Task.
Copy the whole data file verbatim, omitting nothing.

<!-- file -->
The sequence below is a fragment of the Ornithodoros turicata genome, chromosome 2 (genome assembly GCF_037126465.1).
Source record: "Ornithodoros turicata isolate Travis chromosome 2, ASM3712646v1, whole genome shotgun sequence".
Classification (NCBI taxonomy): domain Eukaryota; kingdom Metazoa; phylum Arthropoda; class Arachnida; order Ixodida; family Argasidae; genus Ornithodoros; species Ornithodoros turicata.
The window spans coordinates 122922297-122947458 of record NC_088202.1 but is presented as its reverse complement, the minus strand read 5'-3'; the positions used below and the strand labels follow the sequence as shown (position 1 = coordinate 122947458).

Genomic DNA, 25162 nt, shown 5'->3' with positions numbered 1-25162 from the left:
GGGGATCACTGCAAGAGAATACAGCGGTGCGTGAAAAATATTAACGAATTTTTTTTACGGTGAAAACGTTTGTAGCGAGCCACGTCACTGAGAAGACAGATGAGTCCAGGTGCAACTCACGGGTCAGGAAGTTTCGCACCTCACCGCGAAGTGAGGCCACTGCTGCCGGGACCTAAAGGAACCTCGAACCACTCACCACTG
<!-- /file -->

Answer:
The sequence below is a fragment of the Ornithodoros turicata genome, chromosome 2 (genome assembly GCF_037126465.1).
Source record: "Ornithodoros turicata isolate Travis chromosome 2, ASM3712646v1, whole genome shotgun sequence".
Classification (NCBI taxonomy): domain Eukaryota; kingdom Metazoa; phylum Arthropoda; class Arachnida; order Ixodida; family Argasidae; genus Ornithodoros; species Ornithodoros turicata.
The window spans coordinates 122922297-122947458 of record NC_088202.1 but is presented as its reverse complement, the minus strand read 5'-3'; the positions used below and the strand labels follow the sequence as shown (position 1 = coordinate 122947458).

Genomic DNA, 25162 nt, shown 5'->3' with positions numbered 1-25162 from the left:
GGGGATCACTGCAAGAGAATACAGCGGTGCGTGAAAAATATTAACGAATTTTTTTTACGGTGAAAACGTTTGTAGCGAGCCACGTCACTGAGAAGACAGATGAGTCCAGGTGCAACTCACGGGTCAGGAAGTTTCGCACCTCACCGCGAAGTGAGGCCACTGCTGCCGGGACCTAAAGGAACCTCGAACCACTCACCACTG